Moscow bombing: British worker Gordon Cousland killed

Gordon Campbell Cousland Gordon Cousland worked as an analyst for CACI

Related Stories

One British citizen was among 35 people killed in a suspected suicide bomb attack at Moscow's Domodedovo airport, the Foreign Office has said.

The Briton was named as Gordon Campbell Cousland, who worked as an analyst for marketing, property and IT company CACI.

Earlier reports by Russian authorities that another of the victims was British was ruled out by the Foreign Office.

Two flights from London Heathrow had arrived just before the explosion.

The blast hit the airport's busy international arrivals hall at about 1630 local time (1330 GMT). More than 100 people were injured.

'Sadly missed'

The Foreign Office said it could not categorically say no other Britons had been killed, as not all the bodies had yet been identified.

It said it was in contact with Mr Cousland's next of kin, and was providing consular assistance.

Mr Cousland's family, from Scredington, near Sleaford, Lincolnshire, have been asked to be left alone by the media.

CACI company spokesman Ian Thurman paid tribute to Mr Cousland, saying he had put in an "amazing amount of effort to open up the Eastern European property market" and would be sadly missed.

He offered his condolences to his family and friends.

Many in Russia suspect militants from the North Caucasus of the bombing, and unnamed officials said three suspects were being sought over Monday's attack.

One UK traveller, Mark Green, had arrived on a BA flight and said he had left the arrivals hall two minutes before the blast.

He told the BBC that as he and a colleague were putting their bags into their driver's car, there was "an almighty explosion".

He said the blast had caused snow to fall from the roof of the terminal, resembling "an avalanche coming down".

After about 30 seconds people had started running outside, some of whom were injured and covered in blood, he said, adding: "People were obviously in a state of shock and panic."

HELPLINE NUMBERS

For those concerned about family and friends:

  • The Foreign and Commonwealth Office in London can be contacted on its 24-hour phone line: 020 7008 1500
  • BMI's helpline is 0800 014 8914 or 00 1786 437 8764 from outside the UK

Another BA passenger, Jeremy Spencer, was waiting at passport control when the bomb went off.

He told the BBC: "There was a very loud boom. Then the floor shook, the ceiling shook and debris was coming down.

"You could see the emergency services all round the airport.

"We were 100 metres away. Probably not even that."

In its travel advice the Foreign Office said the airport was now open, but advised passengers to check with their airline before travelling.

British Airways said its three daily flights were running again, and BMI said its two daily flights were also running.

Prime Minister David Cameron spoke to Russian President Dmitry Medvedev on Monday and told him "we should never allow the terrorists to win", a Downing Street spokesman said.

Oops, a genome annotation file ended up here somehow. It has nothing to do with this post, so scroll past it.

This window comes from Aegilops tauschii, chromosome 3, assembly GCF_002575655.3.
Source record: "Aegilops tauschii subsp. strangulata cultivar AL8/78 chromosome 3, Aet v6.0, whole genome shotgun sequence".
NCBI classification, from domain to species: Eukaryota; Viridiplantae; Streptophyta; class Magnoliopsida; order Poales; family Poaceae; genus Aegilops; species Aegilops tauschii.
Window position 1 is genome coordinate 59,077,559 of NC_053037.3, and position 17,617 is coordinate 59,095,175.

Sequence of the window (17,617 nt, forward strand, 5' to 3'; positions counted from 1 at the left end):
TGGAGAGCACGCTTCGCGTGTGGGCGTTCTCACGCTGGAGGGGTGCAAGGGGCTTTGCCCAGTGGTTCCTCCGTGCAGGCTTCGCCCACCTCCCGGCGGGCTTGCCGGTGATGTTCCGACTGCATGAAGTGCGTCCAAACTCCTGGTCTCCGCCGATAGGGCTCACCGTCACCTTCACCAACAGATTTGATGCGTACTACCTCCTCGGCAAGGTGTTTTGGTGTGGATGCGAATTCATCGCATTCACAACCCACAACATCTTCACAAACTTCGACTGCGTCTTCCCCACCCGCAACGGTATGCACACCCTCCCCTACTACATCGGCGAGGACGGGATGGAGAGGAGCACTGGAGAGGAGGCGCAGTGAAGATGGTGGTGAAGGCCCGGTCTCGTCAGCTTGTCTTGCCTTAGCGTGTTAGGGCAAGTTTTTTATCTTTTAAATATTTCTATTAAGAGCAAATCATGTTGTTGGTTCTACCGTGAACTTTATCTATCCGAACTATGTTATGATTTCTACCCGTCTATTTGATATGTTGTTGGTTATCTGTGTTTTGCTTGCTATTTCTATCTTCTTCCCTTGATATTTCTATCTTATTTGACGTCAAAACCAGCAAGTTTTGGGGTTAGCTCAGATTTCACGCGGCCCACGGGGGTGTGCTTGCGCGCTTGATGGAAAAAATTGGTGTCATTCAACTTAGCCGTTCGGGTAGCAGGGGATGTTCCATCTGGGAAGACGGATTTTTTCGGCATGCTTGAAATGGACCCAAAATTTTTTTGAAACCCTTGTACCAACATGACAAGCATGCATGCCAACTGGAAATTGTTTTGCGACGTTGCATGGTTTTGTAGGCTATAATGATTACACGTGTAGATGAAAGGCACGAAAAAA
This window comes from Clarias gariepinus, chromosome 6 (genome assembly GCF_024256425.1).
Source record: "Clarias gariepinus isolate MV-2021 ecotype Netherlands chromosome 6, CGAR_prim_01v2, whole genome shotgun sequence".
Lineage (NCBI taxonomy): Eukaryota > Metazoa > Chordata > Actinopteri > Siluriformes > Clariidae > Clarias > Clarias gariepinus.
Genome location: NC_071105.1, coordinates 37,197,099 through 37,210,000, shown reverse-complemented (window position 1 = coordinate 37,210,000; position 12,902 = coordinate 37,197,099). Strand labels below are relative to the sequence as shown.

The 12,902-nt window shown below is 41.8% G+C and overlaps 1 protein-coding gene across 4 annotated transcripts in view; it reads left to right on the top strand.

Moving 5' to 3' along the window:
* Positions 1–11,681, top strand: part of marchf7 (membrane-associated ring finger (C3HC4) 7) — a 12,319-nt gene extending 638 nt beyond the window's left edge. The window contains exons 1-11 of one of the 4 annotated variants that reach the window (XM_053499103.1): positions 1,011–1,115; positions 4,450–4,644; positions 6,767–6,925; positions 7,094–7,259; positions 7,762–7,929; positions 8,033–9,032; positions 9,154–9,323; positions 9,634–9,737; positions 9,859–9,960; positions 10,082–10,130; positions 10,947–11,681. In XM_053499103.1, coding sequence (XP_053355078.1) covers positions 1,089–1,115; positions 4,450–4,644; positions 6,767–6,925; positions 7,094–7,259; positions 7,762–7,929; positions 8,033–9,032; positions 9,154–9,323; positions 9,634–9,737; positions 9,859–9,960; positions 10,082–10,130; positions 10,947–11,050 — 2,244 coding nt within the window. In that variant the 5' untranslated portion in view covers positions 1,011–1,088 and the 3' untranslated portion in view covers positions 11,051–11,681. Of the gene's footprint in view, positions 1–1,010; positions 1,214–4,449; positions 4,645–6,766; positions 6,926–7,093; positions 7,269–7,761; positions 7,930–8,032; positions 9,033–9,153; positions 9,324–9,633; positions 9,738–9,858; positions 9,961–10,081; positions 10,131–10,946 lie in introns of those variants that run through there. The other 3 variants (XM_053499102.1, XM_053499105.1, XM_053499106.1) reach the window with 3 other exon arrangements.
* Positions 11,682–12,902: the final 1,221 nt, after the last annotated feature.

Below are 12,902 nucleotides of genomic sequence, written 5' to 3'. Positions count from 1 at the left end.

"He offered his condolences and sympathies to all those who had been affected by what he described as an 'appalling attack'," he said.

"The prime minister assured President Medvedev of his complete support and said the Russian authorities could count on Britain for any assistance they needed."

Helplines

Two flights from London Heathrow, British Airways flight BA872 and BMI flight BD891, landed shortly before the explosion.

A subsequent flight from London to Moscow - BA874, which left London at 1230 GMT - was turned back towards the UK.

People concerned about relatives who were on flights into the airport should contact the Foreign Office's 24-hour phone line: 020 7008 1500.

BMI's helpline is 0800 014 8914 or 00 1786 437 8764 from outside the UK.

Are you in the region? What is your reaction to the explosion at Moscow's busiest airport? What impact will this have? You can send us your views using the form below.

If you are happy to be contacted by a BBC journalist please leave a telephone number that we can contact you on. In some cases a selection of your comments will be published, displaying your name as you provide it and location, unless you state otherwise. Your contact details will never be published. When sending us pictures, video or eyewitness accounts at no time should you endanger yourself or others, take any unnecessary risks or infringe any laws. Please ensure you have read the terms and conditions.

Terms and conditions

More on This Story

Related Stories

The BBC is not responsible for the content of external Internet sites

More UK stories

RSS

Features

BBC © 2014 The BBC is not responsible for the content of external sites. Read more.

This page is best viewed in an up-to-date web browser with style sheets (CSS) enabled. While you will be able to view the content of this page in your current browser, you will not be able to get the full visual experience. Please consider upgrading your browser software or enabling style sheets (CSS) if you are able to do so.